Time to scan the programme. The St George's Singers have 50 years of performing works from Bach and Britten to Flanders and Swann under their belt. The concert, a climax to their jubilee season, was the Manchester première of Duke Ellington's Sacred Concert. It was also the last performance under the baton of their Director for the last ten years, Stephen Williams. They are based at St George's Church, Poynton, Cheshire, where they rehearse each week.
The Big Buzzard Boogie Band is the brainchild of Andy Williamson, a man with an amalgam of musical experience who has settled presently for an elastic-sided jive band format, depending on the gig. They are based in the south of England and you may well run them to earth in London's 100 Club. Jacqui Dankworth needs little introduction - daughter of famous parents, actress and singer in many facets of music.
This version of the Sacred Concert has become part of the repertoire of the BBBB. They have performed it at the Edinburgh Festival Fringe and also for some BBC broadcasts. The score is known as the Høybe/Pederson version. After Ellington's death it became usual for presenters to select pieces from the three Concerts, depending on the circumstances, musicians and singers available. I quote from the programme notes:-
'In 1993 John Høybe was asked to lead a large international workshop on Ellington's Sacred Concerts. As no score was available, he decided to arrange the music along with Peder Pederson and to have a complete score including orchestral parts and choral arrangements published. In the original version the choir mostly sang in unison and had a somewhat minor role, partly because the touring composer had a very limited time to rehearse with the successive local choirs. Furthermore, Ellington was not nearly as familiar with the choir as he was with the orchestra. In the Høybe/Pederson version of the score, which St George's Singers are using tonight, the choir and the band are equals - perhaps even with a slight emphasis on the choir. As the new version consists of material from all three concerts, it is simply called The Sacred Concert.'
The concert begins and Andy Williamson leads the 11-piece Big Buzzard Boogie Band out. Unhappily cathedrals are usually fine for listening but not often for seeing, due to pillars, etc. We could see that the leader was wearing a hat, for which he apologized to the Lord and to those assembled, explaining that it was necessary to keep his great unruly mop of hair in order. They kicked in with The Preacher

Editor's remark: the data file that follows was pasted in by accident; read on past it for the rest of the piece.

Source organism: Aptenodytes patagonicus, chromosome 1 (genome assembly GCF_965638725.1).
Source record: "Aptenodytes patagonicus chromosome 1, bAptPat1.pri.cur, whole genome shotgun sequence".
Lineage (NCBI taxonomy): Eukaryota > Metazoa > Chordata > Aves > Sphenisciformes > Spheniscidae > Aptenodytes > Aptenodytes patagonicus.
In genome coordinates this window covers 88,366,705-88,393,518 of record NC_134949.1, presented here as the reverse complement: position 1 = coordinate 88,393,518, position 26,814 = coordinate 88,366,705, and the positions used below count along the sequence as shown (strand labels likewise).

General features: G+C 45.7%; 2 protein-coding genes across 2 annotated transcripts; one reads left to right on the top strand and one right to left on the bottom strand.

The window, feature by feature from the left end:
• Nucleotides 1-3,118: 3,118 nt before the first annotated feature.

, then One O’Clock Jump
, Stompin’ At The Savoy
, all good old good ones suitable for a mixed audience of jazzers and non-jazzers. After Mambo Mintz
, Jumpin’ At The Woodside
and Over The Rainbow
the band was augmented by musicians associated with the Royal Northern College of Music, including the director of their Big Band, Mike Hall, on tenor. At this point Jacqui came on with her trio led by pianist Zoe Rahman. Using an arrangement by her father, she sang If I Were a Bell
from Guys and Dolls, and then Teach Me Tonight
. Next, with just the trio, came But Beautiful
and finally with the band, September In The Rain
. To finish up the set, the BBBB had us not jiving in the aisles but jigging in the pews to a spot of Louis Jordan. A happy and satisfying set; Jacqui has a lovely voice and there are nuances of her mother - or maybe it’s my imagination?
Now to the second half and the serious business of the evening. With the choir already in situ their conductor Stephen Williams was warmly welcomed. They began with Praise God
and the impact of their voices in the fine acoustics of the building was simply stunning
. As I listened the words that came to mind were ‘coffee and cream’. I was transfixed. Next came Heaven
, featuring Jacqui with very much her own voicing, and beautiful it was too. Then Freedom Suite
with the choir and some terrific solos from the musicians, Zoe Rahman on piano and I think (I couldn’t see!) Nick Yates trumpet and a tenor who was hidden behind a pillar. Also included were The Majesty of God
(Jacqui, choir and band) Come Sunday
and David Danced Before The Lord…
(all), Almighty God
(choir), My Love
(Jacqui) and Praise God And Dance